WTO looking for a Houdini?

Another General Council meeting has taken place without yielding an outcome to the selection process for a new WTO Director-General. While the respective supporters of the two competing candidates hold on steadfastly to their positions, the deadlocked process - and the manipulations that have accompanied it - appears to have dealt a serious blow to the standing of the offices of the Director-General and the General Council Chair.

by Chakravarthi Raghavan

GENEVA: After another three hours of repetitious discussions, a resumed meeting of the World Trade Organization's General Council still remained on 26 May evening at an impasse over the selection of a Director-General - with the respective supporters of US-backed Michael Moore of New Zealand and Thailand's Supachai Panitchpakdi standing firm on their positions.

Comments on both sides may have been briefer this time around, but the rhetoric of the debate remained the same. And while some new voices were heard, expressing support for the "Chairman's proposal", it was not clear whether they were really new support or came from those who had indicated support end-April now voicing support from the floor.

One day or the other, over the next several days, or maybe some weeks and months later, a Director-General would be named, though it looks as if the WTO would need more than a "houdiny" - the term used on 26 May by Zimbabwe to describe the Tanzanian Chairman of the Council, who may probably be regretting his ever having taken on the job, which is proving to be a thankless task - to pull it off.

The process has now reached such a pass that, irrespective of the outcome, the usefulness, prestige and functions of the future Director-General (whose office under the WTO Agreement has no powers or initiative beyond what the membership instructs from time to time) have now been dealt some serious blows.

The repetitious iteration by the US that the proposal to name Moore as the DG was the "Chairman's proposal", in effect thus "occupying" the Chair, appears to be undermining and eroding the position and role of the General Council Chair (and by extension the chairs of other WTO bodies) not only on this issue, but on many tougher and more difficult problems ahead.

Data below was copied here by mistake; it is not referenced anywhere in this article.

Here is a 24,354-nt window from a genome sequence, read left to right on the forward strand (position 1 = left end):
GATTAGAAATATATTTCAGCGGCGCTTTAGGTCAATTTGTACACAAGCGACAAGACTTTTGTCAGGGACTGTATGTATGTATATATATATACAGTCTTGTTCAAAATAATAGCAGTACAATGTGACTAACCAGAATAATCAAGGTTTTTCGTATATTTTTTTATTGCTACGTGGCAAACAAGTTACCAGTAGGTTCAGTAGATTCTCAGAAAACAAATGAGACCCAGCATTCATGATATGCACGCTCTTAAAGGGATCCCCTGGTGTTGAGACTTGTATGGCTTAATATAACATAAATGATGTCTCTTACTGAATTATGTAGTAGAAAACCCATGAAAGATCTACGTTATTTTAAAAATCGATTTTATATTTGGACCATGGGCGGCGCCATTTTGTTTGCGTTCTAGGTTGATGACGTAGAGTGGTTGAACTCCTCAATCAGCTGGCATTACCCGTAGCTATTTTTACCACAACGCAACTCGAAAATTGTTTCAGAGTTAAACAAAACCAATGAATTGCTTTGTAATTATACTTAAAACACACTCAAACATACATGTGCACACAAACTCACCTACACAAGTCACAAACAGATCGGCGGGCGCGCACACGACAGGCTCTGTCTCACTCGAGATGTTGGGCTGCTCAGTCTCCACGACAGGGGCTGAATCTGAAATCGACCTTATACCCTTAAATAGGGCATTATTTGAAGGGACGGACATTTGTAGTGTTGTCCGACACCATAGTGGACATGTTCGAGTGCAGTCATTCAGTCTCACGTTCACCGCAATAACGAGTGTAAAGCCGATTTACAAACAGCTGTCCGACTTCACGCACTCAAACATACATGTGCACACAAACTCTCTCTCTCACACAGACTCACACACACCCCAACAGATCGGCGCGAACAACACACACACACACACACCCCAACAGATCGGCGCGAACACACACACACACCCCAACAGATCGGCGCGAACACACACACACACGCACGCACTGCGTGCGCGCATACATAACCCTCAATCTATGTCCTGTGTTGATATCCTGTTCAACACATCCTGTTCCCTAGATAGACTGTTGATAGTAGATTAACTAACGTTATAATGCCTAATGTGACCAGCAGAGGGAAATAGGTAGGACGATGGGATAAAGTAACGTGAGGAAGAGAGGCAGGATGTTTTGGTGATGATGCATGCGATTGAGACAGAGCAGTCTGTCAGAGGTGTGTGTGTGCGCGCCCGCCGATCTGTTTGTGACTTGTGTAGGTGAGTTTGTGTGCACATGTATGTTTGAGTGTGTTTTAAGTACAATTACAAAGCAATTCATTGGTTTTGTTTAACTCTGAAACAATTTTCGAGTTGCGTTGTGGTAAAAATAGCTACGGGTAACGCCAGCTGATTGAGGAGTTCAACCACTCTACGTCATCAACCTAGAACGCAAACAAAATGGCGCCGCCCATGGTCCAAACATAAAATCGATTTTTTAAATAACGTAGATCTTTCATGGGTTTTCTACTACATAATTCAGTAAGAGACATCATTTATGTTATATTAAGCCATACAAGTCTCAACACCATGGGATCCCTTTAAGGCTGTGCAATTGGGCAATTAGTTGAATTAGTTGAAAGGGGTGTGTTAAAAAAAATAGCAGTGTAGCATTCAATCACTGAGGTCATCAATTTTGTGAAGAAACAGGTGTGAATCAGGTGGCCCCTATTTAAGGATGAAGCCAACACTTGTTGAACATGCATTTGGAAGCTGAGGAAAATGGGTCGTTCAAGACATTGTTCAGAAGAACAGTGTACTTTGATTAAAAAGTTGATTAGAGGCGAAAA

And outside of the charmed circle of trade officials and bureaucrats of countries, the public perceptions of the WTO as non-transparent and undemocratic - and thus lacking legitimacy - and with a partisan secretariat favouring large corporate interests over the public interest, have also been strengthened.

In the discussions, the Zimbabwean ambassador, Prof Jokonya, at one stage seeking the guidance of the Chair, somewhat jocularly called him "the houdiny" - a reference to the American magician Harry Houdini (the professional name that the Hungarian-born Ehrich Weiss took) who, after having started off as a trapeze performer, became world-famous for his performances of extraordinary feats of magic - the ability to extricate himself from handcuffs, ropes, locked trunks and bonds of any sort. (In one astonishing feat, he had himself locked in a packing case, which was bound with steel tape and dropped into the harbour off the Battery in New York. Houdini appeared on the surface of the water in 59 seconds.) But more than a Houdini may now be needed to undo all the problems of the WTO and its members.

General Council Chair Amb. Ali Mchumo began the 26 May meeting with a statement that his proposal to appoint Moore by consensus was gaining more support, but was faced with harder reiterations of denials of consensus over it. And Mchumo ended the meeting with the statement that the consensus was still elusive, but that discussions had given some food for thought and that he would continue to hold more "informal consultations."

Probably the only "new" element injected into the discussion was a summing up of the situation by Australia, a strong and consistent backer of Supachai, that it was time to recognize that neither the Chairman's proposal (favouring consensus around Moore) nor the Kenyan proposal (favouring consensus around Supachai) had generated a consensus, that both candidates enjoyed a very large degree of support among the membership and that the new DG must be selected from among the two.

If these three premises were accepted, said Australia, it may be possible to move the process forward through a "circuit- breaker" - generally interpreted by most members afterwards as a codeword for an informal ballot, whose outcome could be turned into a formal consensus.

Mchumo himself recognized that the discussions, including the Australian proposal, had provided some "food for thought", and promised to pursue them in further consultations. But judged by the remarks of the US and some of its supporters, it appeared that Mchumo may not be allowed much flexibility by them in exploring new avenues for solutions.

In his initial statement, Mchumo said that his consultations since the last meeting had not closed the gap, but that some important and useful points had been made, and thus some progress had been made.